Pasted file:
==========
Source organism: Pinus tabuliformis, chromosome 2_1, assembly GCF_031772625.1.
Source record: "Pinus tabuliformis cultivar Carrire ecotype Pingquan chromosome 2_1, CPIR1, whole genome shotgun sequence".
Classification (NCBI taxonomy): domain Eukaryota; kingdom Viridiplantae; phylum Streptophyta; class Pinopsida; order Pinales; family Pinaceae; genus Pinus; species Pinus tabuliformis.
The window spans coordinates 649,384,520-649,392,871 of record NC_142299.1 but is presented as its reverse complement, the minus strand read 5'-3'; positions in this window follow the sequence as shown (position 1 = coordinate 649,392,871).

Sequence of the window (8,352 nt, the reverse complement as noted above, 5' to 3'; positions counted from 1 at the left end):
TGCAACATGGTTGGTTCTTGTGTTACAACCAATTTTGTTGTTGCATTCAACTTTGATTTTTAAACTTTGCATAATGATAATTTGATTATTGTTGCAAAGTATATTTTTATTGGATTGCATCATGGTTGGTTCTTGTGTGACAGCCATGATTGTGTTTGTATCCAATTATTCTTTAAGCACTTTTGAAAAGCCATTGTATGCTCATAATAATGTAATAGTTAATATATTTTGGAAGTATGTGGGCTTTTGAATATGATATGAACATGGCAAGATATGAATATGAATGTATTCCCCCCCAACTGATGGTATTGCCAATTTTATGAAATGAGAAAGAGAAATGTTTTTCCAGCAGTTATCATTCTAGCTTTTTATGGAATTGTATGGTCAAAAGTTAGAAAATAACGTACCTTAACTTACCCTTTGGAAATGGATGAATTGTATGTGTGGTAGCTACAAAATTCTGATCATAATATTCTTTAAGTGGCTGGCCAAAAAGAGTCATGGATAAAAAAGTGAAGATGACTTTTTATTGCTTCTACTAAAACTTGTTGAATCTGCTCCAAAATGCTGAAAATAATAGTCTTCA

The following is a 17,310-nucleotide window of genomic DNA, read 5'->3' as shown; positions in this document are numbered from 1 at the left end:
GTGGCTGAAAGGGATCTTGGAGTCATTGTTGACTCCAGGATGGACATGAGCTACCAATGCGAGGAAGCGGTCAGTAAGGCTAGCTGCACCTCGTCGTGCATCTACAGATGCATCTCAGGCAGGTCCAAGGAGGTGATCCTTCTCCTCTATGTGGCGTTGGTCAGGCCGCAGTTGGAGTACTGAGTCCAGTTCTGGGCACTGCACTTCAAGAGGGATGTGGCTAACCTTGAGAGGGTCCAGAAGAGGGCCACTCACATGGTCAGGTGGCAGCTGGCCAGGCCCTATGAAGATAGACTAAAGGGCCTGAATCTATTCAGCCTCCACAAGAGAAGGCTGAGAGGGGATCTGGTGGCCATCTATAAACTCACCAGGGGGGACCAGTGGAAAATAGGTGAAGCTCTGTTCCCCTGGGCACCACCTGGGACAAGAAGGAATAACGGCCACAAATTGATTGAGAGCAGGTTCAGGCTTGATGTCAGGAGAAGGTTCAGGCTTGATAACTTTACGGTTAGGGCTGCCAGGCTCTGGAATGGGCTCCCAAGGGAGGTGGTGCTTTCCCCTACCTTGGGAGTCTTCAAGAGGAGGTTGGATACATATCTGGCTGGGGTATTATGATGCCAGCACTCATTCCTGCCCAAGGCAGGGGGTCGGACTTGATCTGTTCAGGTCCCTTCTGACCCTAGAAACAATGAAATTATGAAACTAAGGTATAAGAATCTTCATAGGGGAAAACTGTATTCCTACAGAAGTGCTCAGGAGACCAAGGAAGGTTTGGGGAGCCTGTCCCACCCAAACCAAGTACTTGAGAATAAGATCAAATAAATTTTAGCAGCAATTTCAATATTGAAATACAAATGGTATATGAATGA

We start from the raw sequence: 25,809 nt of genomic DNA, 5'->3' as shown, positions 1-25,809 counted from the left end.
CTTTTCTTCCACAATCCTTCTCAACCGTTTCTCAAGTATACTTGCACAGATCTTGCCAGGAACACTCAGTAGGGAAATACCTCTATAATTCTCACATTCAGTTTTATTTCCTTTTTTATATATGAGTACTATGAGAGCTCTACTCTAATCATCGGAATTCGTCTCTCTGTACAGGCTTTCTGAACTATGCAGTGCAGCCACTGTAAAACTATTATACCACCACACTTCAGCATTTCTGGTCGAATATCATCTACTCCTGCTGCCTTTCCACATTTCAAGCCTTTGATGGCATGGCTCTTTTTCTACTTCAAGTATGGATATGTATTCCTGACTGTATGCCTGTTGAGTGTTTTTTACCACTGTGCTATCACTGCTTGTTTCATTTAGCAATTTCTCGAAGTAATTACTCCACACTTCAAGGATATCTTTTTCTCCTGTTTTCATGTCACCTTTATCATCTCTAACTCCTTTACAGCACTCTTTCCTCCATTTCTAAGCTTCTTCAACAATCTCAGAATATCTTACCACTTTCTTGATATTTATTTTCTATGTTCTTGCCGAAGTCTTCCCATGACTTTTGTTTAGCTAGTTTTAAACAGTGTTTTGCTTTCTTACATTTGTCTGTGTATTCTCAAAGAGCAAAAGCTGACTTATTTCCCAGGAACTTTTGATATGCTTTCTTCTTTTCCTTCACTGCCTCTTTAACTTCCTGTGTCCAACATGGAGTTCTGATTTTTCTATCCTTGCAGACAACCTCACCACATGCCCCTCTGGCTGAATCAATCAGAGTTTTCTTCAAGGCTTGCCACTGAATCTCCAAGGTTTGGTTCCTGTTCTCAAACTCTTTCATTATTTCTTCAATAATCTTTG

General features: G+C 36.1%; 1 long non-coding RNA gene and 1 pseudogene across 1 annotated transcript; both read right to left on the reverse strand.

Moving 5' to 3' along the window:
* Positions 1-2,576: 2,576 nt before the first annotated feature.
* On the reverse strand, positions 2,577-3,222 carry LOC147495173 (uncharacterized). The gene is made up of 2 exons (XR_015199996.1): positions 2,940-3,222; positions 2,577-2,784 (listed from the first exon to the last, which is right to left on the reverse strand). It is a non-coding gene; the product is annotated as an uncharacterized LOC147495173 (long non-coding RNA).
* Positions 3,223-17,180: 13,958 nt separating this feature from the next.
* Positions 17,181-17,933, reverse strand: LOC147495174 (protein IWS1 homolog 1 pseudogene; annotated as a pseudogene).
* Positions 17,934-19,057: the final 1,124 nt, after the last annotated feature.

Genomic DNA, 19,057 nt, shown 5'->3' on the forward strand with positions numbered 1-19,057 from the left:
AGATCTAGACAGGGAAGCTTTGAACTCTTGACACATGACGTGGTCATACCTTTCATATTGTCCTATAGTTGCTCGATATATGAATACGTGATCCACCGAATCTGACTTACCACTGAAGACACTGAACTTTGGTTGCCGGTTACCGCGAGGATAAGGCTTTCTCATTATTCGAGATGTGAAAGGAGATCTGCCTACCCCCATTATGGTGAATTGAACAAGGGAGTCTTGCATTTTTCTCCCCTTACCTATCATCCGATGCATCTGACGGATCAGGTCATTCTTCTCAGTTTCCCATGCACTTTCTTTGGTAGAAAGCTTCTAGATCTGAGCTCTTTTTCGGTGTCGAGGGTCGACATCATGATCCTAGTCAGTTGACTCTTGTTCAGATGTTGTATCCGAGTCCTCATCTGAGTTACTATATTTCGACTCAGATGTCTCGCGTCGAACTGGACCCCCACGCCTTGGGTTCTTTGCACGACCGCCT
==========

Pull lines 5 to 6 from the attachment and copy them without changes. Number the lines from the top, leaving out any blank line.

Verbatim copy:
Sequence of the window (8,352 nt, the reverse complement as noted above, 5' to 3'; positions counted from 1 at the left end):
TGCAACATGGTTGGTTCTTGTGTTACAACCAATTTTGTTGTTGCATTCAACTTTGATTTTTAAACTTTGCATAATGATAATTTGATTATTGTTGCAAAGTATATTTTTATTGGATTGCATCATGGTTGGTTCTTGTGTGACAGCCATGATTGTGTTTGTATCCAATTATTCTTTAAGCACTTTTGAAAAGCCATTGTATGCTCATAATAATGTAATAGTTAATATATTTTGGAAGTATGTGGGCTTTTGAATATGATATGAACATGGCAAGATATGAATATGAATGTATTCCCCCCCAACTGATGGTATTGCCAATTTTATGAAATGAGAAAGAGAAATGTTTTTCCAGCAGTTATCATTCTAGCTTTTTATGGAATTGTATGGTCAAAAGTTAGAAAATAACGTACCTTAACTTACCCTTTGGAAATGGATGAATTGTATGTGTGGTAGCTACAAAATTCTGATCATAATATTCTTTAAGTGGCTGGCCAAAAAGAGTCATGGATAAAAAAGTGAAGATGACTTTTTATTGCTTCTACTAAAACTTGTTGAATCTGCTCCAAAATGCTGAAAATAATAGTCTTCA